Opioid receptors are responsible for controlling pain and reward behaviors in human beings. This combination is part of the reason why opioids are so addictive. Opioid not only messes with the way our brain rewards good habits but also targets the receptors responsible for feeling pain.
According to one study, users who abused heroin and methadone had similar brain damage to someone with Alzheimer’s. The damage affected those areas of the brain responsible for learning and emotional well-being.
More specifically, the affected regions were the prefrontal cortex, basal ganglia, and amygdala. The prefrontal cortex is the part of the brain responsible for thinking. The basal ganglia are the part of the brain where habits form.
Many of the changes seen in the brain are related to addiction. But it is not the only long-term effect on the brain. What these studies show us is many parts of the brain are experiencing damage.
If you find yourself addicted to opioids, it is essential to find a way to begin recovery as soon as possible. If you believe a loved one is addicted, seek quick intervention.
Surefire Signs of Opioid Addiction
Knowing the side effects of long-term use is enough to make anyone reconsider using opioids. It is never worth it. But as we already discussed, in many cases, it can be difficult to quit.
If you are worried a loved one might have become addicted or think you have become addicted yourself, here are some surefire signs that addiction has taken hold.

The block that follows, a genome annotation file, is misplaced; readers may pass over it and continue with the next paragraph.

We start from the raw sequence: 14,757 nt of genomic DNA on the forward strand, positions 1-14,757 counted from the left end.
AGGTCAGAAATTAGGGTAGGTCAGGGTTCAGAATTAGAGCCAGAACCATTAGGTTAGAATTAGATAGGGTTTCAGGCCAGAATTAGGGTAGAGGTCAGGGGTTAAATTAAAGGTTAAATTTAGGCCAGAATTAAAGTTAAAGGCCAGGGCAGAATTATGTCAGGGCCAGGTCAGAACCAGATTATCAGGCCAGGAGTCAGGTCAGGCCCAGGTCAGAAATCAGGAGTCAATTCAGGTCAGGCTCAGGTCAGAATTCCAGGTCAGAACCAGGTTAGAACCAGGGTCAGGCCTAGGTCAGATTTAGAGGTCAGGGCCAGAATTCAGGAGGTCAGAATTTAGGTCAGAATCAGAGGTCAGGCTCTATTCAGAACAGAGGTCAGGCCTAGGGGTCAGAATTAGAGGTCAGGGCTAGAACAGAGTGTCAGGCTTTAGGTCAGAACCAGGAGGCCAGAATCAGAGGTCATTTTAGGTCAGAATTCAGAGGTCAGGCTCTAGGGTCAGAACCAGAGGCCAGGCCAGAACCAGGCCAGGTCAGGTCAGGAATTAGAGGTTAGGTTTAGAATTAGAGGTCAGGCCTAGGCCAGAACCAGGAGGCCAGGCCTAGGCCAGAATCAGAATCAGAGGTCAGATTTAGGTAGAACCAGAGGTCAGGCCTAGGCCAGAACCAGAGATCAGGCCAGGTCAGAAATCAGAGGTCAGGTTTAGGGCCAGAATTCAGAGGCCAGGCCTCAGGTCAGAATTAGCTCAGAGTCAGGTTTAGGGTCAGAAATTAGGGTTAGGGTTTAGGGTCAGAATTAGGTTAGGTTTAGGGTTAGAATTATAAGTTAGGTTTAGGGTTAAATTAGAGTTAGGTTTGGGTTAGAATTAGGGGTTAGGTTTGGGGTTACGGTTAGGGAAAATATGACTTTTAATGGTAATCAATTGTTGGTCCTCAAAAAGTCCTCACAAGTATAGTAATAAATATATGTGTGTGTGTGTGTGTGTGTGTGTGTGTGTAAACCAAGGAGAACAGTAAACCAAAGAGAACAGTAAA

- experiencing cravings or urges
- taking opioids in risky situations
- use over a long period
- doing more than initially planned
- getting sick or ill when you stop using opioids (otherwise known as having withdrawals)
- giving up activities that you used to like so you can do more opioids
- failing to maintain responsibilities (can be for work, school, or chores at home)
- continuing to use the drug despite the negative social stigma associated with it
- needing to take more opioids to get the same high you used to get
Of course, if you are concerned about whether a loved one uses opioids, you might not know or see the above signs.
In this case, look and see if they are exhibiting the classic physical symptoms of Opioid intoxication:
- pinpoint pupils
- “nodding off” (or very sleepy)
- slow thinking and slow movement
If they are exhibiting any of the above signs, they may be using opioids. After they come down, be sure to watch for any of the short-term effects we describe above.
Opioid addiction is dangerous, and loved ones are often in denial about what is happening. Do not be afraid to have a conversation.
Knowing these signs of addiction and intoxication can help you avoid the adverse outcomes of long-term Opioid use.
Where To Find Help For An Opioid Addiction
Whatever the case might be, trying to find help for Opioid addiction can be a struggle. If you are worried about the long-term health effects of Opioid use, consider seeking help.
Recovery is already a complicated process. You do not need to make it harder by attempting to do it alone.
One of the best options is to seek treatment. Counseling and therapy have some of the highest rates of success for substance abuse. There are several available options, including inpatient and outpatient clinics.
Whether you decide to seek treatment or not, don’t be afraid to call for more help. We would be happy to answer any questions you might have or provide more information about addiction. If you want to call us, our number is (888) 906-0952 Call anytime.
More Content About Opioids
Reading Time: 5 minutes After 60 days in rehab, your son or daughter will have a taste of sobriety and learn some of the truths and myths about addiction.